Heavy thunderstorms will continue to drench the central United States and raise the risk of flash flooding into Friday night.
Soaking storms will target areas from Minneapolis and Chicago to Kansas City, Oklahoma City and Lubbock, Texas.
Gulf moisture streaming northward into the Plains will clash with a cold front and trigger the stormy weather, according to AccuWeather Senior Meteorologist Andy Mussoline.
While any storm across the region could cause flash flooding, the highest threat will focus across areas that have been hit hard by heavy rain during the past week or two.
Springfield, Missouri; Wichita, Kansas; and Oklahoma City, are included in this flood threat, according to AccuWeather Meteorologist Brett Rathbun.
Several inches of rain can fall in as many hours, which can quickly inundate storm drains and small streams.
Motorists along interstates 35, 44, 70 and 80 should watch for poor visibilities and ponding on the roadway.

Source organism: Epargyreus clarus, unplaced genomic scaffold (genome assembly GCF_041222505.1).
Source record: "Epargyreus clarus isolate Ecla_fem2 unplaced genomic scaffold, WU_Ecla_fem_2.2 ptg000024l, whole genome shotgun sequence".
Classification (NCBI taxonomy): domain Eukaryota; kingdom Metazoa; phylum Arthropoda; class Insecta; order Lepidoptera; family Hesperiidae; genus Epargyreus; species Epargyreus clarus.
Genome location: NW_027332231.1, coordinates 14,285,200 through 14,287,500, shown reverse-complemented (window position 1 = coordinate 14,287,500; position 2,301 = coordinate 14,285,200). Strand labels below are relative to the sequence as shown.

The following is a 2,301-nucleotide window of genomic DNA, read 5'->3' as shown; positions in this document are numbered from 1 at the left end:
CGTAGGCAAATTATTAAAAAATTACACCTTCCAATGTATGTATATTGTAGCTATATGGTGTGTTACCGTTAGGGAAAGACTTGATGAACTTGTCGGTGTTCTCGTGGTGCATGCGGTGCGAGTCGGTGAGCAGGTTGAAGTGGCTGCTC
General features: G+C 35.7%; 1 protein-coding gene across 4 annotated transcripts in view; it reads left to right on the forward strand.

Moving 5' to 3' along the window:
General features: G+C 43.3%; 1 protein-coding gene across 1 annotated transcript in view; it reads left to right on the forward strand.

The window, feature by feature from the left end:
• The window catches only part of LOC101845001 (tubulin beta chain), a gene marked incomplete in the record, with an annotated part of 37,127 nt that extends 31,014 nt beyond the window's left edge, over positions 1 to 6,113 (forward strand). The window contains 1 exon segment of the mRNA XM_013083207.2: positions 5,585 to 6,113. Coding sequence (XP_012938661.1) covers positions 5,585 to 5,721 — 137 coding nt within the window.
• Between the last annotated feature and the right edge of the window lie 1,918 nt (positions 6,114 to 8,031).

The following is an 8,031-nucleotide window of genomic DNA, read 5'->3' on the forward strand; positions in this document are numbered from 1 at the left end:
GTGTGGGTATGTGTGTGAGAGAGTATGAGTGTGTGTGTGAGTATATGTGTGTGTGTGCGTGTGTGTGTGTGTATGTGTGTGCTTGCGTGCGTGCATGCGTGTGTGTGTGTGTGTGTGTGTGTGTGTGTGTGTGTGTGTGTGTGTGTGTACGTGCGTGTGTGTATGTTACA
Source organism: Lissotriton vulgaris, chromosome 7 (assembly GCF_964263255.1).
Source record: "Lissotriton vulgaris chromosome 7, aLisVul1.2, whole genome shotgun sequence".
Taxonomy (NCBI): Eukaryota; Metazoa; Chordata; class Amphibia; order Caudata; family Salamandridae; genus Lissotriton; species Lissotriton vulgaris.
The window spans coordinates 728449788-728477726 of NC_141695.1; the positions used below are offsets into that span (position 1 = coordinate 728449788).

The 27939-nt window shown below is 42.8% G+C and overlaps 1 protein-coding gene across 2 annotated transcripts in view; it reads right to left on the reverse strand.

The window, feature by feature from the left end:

A few of the storms could turn locally severe and produce hail and damaging winds.
Parts of eastern New Mexico, the Texas Panhandle and western Oklahoma will be at the highest risk for a couple of strong storms Friday afternoon into Friday evening.
Beyond Friday, drier and sunnier weather will move into the Plains and Midwest as the storms progress farther south and east.
On Saturday, residents from the Great Lakes to the Ohio and lower Mississippi valleys should be prepared for a stormy start to the weekend.
The threat for flooding and severe weather is not expected to be as high on Saturday compared to previous days this week, but locally heavy and gusty storms are still possible.
Folks headed to college football games from Michigan to Louisiana may want to bring along an umbrella or poncho on Saturday. Lightning in the vicinity of a stadium may cause delays for a time.
The downpours will continue to track eastward into Sunday night and make for a wet end to the weekend in the Northeast.